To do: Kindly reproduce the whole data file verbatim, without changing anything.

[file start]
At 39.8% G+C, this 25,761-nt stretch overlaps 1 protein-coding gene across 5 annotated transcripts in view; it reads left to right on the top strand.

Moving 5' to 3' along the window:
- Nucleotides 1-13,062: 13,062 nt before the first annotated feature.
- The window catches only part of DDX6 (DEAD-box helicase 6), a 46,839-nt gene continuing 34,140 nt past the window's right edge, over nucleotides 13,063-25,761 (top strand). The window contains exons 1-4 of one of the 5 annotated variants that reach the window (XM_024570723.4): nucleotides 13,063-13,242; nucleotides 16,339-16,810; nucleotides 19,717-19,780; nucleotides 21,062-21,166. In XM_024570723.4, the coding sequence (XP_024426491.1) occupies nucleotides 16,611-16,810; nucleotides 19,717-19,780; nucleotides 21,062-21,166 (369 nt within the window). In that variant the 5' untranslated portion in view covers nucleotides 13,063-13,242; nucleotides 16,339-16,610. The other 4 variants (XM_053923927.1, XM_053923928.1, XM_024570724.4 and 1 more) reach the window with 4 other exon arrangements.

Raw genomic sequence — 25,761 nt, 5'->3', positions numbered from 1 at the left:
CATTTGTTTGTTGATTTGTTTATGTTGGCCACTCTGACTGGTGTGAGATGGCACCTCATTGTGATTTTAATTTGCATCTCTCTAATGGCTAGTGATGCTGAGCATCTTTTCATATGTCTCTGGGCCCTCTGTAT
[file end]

At 39.8% G+C, this 25,761-nt stretch overlaps 1 protein-coding gene across 5 annotated transcripts in view; it reads left to right on the top strand.

Moving 5' to 3' along the window:
- Nucleotides 1-13,062: 13,062 nt before the first annotated feature.
- The window catches only part of DDX6 (DEAD-box helicase 6), a 46,839-nt gene continuing 34,140 nt past the window's right edge, over nucleotides 13,063-25,761 (top strand). The window contains exons 1-4 of one of the 5 annotated variants that reach the window (XM_024570723.4): nucleotides 13,063-13,242; nucleotides 16,339-16,810; nucleotides 19,717-19,780; nucleotides 21,062-21,166. In XM_024570723.4, the coding sequence (XP_024426491.1) occupies nucleotides 16,611-16,810; nucleotides 19,717-19,780; nucleotides 21,062-21,166 (369 nt within the window). In that variant the 5' untranslated portion in view covers nucleotides 13,063-13,242; nucleotides 16,339-16,610. The other 4 variants (XM_053923927.1, XM_053923928.1, XM_024570724.4 and 1 more) reach the window with 4 other exon arrangements.

Raw genomic sequence — 25,761 nt, 5'->3', positions numbered from 1 at the left:
CATTTGTTTGTTGATTTGTTTATGTTGGCCACTCTGACTGGTGTGAGATGGCACCTCATTGTGATTTTAATTTGCATCTCTCTAATGGCTAGTGATGCTGAGCATCTTTTCATATGTCTCTGGGCCCTCTGTAT